The Sunrise will leave Tampa, Florida during the week of August 9th and visit the Florida Keys and the Dry Tortugas before approaching the wellhead during the first month of the expedition. The crew aboard the Sunrise will be examining everything from the plankton on the surface to the subsurface plumes and the deep-sea corals on the floor of the Gulf.
The Arctic Sunrise is a 50-meter long, icebreaker ship that was purchased by Greenpeace in 1995. Since then, it has peacefully protested whaling in the Southern Ocean, documented climate change and glacier melts in the Arctic, and was the first ship to circumnavigate James Ross Island in the Antarctic, which was an impossible journey until a 200m thick ice shelf connecting the island to the Antarctic continent collapsed.
Throughout the expedition, the Arctic Sunrise will host independent scientists and researchers who will be looking for oiled marine mammals, turtles, fish, and sea birds. Charles Messing and Jose Lopez from Nova Southeastern University will be on board looking at sponges, which filter large quantities of water and are therefore useful for looking at sub-lethal impacts of oil and dispersants. We’ll announce other on-board scientists in the coming weeks.
So keep checking back on our blog for live interviews with our onboard campaigners and scientists, video and still photography from the Gulf, and an interactive, web-based Virtual Ship Tour that lets supporters come along for the journey. You can grab an RSS feed of our blog posts dedicated to the tour by going here: Greenpeace Gulf Oil Disaster Expedition blogs.
We’ll also be posting lots of ways you can help call for a moratorium on new offshore drilling and for Congress and the White House to come clean, get rid of campaign contributions from dirty energy, and stop subsidizing big oil and coal.
In the meantime, help us promote our Energy [R]evolution report, which shows how it’s possible to phase out fossil fuels and reach 96% renewables in our energy mix by 2050. The US consumes 25% of the oil produced globally but has only 3% of the world’s oil reserves. We will never drill our way out of being dependent on foreign oil. The only way for the US to achieve energy security and stop oil spills before they happen is to invest in its huge renewable energy potential.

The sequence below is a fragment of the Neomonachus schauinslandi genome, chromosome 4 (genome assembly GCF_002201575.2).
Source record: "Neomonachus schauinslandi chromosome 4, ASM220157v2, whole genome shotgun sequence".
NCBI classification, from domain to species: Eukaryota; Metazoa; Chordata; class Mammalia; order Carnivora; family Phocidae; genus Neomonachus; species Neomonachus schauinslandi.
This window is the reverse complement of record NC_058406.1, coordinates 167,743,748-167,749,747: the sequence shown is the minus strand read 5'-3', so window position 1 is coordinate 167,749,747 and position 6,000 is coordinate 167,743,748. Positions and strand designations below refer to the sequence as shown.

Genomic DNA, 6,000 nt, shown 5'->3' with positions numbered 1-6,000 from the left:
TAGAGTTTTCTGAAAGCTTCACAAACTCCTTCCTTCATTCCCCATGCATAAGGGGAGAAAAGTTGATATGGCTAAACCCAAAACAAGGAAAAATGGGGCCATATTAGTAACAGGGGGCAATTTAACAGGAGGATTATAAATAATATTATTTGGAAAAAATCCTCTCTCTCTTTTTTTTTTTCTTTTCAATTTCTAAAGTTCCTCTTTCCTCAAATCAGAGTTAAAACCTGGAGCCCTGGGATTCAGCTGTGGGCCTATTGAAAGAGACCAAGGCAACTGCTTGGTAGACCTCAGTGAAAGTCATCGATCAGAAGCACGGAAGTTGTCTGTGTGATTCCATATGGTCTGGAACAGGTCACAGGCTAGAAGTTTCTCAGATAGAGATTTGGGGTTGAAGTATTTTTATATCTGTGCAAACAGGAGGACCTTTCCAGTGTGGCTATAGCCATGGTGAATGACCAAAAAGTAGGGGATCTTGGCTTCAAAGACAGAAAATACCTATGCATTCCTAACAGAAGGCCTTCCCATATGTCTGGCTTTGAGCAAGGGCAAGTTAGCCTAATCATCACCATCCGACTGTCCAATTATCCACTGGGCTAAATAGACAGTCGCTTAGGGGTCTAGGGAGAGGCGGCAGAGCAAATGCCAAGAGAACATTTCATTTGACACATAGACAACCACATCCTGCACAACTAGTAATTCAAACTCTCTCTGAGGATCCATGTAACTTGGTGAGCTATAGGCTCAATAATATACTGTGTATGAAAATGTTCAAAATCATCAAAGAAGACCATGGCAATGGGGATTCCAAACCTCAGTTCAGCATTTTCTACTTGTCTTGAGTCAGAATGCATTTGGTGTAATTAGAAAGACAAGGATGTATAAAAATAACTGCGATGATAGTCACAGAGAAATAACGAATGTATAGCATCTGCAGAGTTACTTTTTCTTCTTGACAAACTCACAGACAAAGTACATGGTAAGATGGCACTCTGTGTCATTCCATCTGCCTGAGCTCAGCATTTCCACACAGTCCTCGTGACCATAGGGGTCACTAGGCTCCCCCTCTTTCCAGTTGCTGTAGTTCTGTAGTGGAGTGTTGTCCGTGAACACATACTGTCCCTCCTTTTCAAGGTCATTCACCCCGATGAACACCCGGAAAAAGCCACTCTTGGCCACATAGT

A panel put together by President Obama that is co-chaired by Senator Bob Graham (former two–term governor of Florida) and William K. Reilly (head of the EPA under President Bush), and includes the likes of NRDC’s presidents and the Dean of the Harvard School of Engineering and Applied Sciences (SEAS), will come together over the next few months to try and figure out what went wrong and how to move forward. They are set to make a recommendation to the President in 6 months, and one can only hope that they will endorse a plan that includes the only thing that makes sense to make sure this never happens again: an end to offshore drilling.
|View more images of the BP oil spill in the Gulf of Mexico.|
Yesterday, the first day the commission met, I struggled through a presentation from Kent Wells, Senior Vice President of BP North America, explaining how sorry they were and how hard they were trying to make it better. I listened as Rear Admiral Peter Neffenger, Deputy Incident Commander for the Coast Guard, described the efforts to contain and clean up BP’s disaster and the struggles they are facing.
I also listened to firsthand accounts from the people that are living the reality of this disaster. Sal Sunseri, the owner of P&J Oyster Company, and Jeff Angers, President of the Center for Coastal Conservation, spoke of the impact of the disaster, the unknowns of dispersants being used during the attempt to clean up the Gulf, and how the Gulf will be changed for generations to come. These communities can not measure the impact this disaster will have on them. They can not tell how their cultures will be impacted or when life will return to what can be considered normal.
I was back this morning as the commission heard from federal government officials on the status of the cleanup efforts, from local elected officials on their communities, and from local leaders about ecological impacts. All this was followed by a 2 hour period for public comment. Stay tuned, I’ll have more updates.
It’s clear BP knows this all too well, and is determined to spare no expense on the cleanup… of its image. We put together this "ScamWow" video to highlight this sad state of affairs:
We decided to spoof the original late night infomercials for the ShamWow miracle clean-up towel, which is touted as a quick fix for any cleaning problem (it's made in Germany and "You know the Germans always make good stuff"), because BP is attempting to use PR damage control as a miracle cure for its sullied image. Except, unfortunately, PR has no miraculous cleaning powers. The company's image may be less soiled as a result of the millions BP is spending on PR, but the Gulf of Mexico will be reeling from the impacts of the company's negligence for decades.